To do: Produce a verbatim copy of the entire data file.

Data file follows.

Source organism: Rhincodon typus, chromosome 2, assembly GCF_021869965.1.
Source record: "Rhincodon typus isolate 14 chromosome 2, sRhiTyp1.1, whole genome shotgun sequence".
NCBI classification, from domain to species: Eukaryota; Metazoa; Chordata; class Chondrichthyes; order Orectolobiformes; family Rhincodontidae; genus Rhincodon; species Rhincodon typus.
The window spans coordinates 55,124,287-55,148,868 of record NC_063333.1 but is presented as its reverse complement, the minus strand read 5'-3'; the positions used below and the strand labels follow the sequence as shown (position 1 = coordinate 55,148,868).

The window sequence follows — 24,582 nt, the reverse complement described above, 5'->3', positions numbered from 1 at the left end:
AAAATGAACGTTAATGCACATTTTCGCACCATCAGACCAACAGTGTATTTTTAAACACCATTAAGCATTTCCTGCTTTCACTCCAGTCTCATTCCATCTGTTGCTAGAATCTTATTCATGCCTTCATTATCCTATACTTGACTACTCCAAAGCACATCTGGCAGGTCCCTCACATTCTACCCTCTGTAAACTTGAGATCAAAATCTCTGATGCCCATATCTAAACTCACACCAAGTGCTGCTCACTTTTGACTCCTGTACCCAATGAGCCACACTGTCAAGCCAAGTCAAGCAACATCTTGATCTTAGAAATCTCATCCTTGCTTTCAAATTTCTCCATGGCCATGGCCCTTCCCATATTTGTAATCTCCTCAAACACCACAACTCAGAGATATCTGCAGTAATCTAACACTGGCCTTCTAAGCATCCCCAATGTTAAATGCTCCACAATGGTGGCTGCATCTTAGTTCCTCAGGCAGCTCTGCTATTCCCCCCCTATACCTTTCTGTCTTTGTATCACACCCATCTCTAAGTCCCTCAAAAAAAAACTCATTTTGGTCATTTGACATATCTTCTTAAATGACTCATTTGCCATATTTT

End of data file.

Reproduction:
Source organism: Rhincodon typus, chromosome 2, assembly GCF_021869965.1.
Source record: "Rhincodon typus isolate 14 chromosome 2, sRhiTyp1.1, whole genome shotgun sequence".
NCBI classification, from domain to species: Eukaryota; Metazoa; Chordata; class Chondrichthyes; order Orectolobiformes; family Rhincodontidae; genus Rhincodon; species Rhincodon typus.
The window spans coordinates 55,124,287-55,148,868 of record NC_063333.1 but is presented as its reverse complement, the minus strand read 5'-3'; the positions used below and the strand labels follow the sequence as shown (position 1 = coordinate 55,148,868).

The window sequence follows — 24,582 nt, the reverse complement described above, 5'->3', positions numbered from 1 at the left end:
AAAATGAACGTTAATGCACATTTTCGCACCATCAGACCAACAGTGTATTTTTAAACACCATTAAGCATTTCCTGCTTTCACTCCAGTCTCATTCCATCTGTTGCTAGAATCTTATTCATGCCTTCATTATCCTATACTTGACTACTCCAAAGCACATCTGGCAGGTCCCTCACATTCTACCCTCTGTAAACTTGAGATCAAAATCTCTGATGCCCATATCTAAACTCACACCAAGTGCTGCTCACTTTTGACTCCTGTACCCAATGAGCCACACTGTCAAGCCAAGTCAAGCAACATCTTGATCTTAGAAATCTCATCCTTGCTTTCAAATTTCTCCATGGCCATGGCCCTTCCCATATTTGTAATCTCCTCAAACACCACAACTCAGAGATATCTGCAGTAATCTAACACTGGCCTTCTAAGCATCCCCAATGTTAAATGCTCCACAATGGTGGCTGCATCTTAGTTCCTCAGGCAGCTCTGCTATTCCCCCCCTATACCTTTCTGTCTTTGTATCACACCCATCTCTAAGTCCCTCAAAAAAAAACTCATTTTGGTCATTTGACATATCTTCTTAAATGACTCATTTGCCATATTTT